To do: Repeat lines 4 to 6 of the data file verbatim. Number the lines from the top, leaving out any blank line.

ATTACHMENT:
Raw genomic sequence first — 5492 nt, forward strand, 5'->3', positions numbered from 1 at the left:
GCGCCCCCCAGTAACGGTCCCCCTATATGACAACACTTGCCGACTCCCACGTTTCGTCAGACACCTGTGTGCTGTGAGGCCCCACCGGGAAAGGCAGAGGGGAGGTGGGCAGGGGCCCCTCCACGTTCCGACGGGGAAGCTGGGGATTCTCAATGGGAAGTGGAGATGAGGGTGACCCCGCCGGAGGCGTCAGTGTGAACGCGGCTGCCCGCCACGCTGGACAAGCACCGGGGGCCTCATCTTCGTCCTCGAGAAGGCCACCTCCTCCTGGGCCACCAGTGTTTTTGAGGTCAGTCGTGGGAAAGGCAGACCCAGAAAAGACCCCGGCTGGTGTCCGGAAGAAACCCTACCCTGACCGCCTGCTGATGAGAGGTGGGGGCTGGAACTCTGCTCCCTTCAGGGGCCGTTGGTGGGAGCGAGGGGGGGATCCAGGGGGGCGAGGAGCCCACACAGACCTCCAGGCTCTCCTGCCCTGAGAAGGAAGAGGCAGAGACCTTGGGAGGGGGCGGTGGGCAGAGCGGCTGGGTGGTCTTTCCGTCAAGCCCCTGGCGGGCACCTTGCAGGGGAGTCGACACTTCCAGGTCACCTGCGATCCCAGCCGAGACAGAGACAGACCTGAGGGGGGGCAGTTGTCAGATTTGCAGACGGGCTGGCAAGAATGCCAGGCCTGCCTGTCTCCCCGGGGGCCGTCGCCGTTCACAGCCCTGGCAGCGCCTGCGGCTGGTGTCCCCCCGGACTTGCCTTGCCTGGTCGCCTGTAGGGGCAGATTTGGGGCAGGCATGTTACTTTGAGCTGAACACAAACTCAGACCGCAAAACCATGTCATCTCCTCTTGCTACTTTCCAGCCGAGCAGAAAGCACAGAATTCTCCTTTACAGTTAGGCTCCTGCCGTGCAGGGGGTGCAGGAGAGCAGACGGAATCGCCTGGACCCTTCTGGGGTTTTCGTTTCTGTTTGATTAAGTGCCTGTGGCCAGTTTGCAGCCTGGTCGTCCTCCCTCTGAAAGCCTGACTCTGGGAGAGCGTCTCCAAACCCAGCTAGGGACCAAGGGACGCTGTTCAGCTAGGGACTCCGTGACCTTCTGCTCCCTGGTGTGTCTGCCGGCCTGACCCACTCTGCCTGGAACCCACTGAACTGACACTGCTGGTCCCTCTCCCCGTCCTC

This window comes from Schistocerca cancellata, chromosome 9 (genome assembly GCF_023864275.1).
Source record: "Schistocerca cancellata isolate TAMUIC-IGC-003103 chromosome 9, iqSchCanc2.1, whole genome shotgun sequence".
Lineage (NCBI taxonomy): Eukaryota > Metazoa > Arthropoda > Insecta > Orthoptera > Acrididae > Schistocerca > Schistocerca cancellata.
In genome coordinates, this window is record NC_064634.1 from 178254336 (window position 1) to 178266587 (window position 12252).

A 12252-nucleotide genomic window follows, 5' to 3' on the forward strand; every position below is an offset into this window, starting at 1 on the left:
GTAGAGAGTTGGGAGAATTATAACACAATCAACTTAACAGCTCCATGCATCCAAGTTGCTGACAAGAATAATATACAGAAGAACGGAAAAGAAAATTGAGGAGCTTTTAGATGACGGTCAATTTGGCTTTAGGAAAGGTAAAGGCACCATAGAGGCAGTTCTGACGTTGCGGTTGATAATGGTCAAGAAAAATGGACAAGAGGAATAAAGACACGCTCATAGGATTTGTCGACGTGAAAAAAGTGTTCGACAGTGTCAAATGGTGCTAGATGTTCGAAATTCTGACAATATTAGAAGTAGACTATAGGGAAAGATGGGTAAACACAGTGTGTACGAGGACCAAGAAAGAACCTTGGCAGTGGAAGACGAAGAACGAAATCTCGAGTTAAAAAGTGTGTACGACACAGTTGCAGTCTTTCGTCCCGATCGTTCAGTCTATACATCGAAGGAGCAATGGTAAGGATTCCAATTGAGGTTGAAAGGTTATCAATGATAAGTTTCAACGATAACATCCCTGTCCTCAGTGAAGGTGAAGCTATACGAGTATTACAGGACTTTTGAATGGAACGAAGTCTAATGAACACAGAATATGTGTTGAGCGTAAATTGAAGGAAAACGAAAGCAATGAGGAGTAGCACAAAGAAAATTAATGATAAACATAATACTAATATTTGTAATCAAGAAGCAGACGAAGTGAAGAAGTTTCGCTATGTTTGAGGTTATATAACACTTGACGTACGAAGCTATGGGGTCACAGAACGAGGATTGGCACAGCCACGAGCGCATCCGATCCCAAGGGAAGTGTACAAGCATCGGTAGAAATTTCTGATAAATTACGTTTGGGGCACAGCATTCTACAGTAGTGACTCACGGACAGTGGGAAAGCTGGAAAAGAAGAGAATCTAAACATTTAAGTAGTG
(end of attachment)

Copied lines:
Source record: "Schistocerca cancellata isolate TAMUIC-IGC-003103 chromosome 9, iqSchCanc2.1, whole genome shotgun sequence".
Lineage (NCBI taxonomy): Eukaryota > Metazoa > Arthropoda > Insecta > Orthoptera > Acrididae > Schistocerca > Schistocerca cancellata.
In genome coordinates, this window is record NC_064634.1 from 178254336 (window position 1) to 178266587 (window position 12252).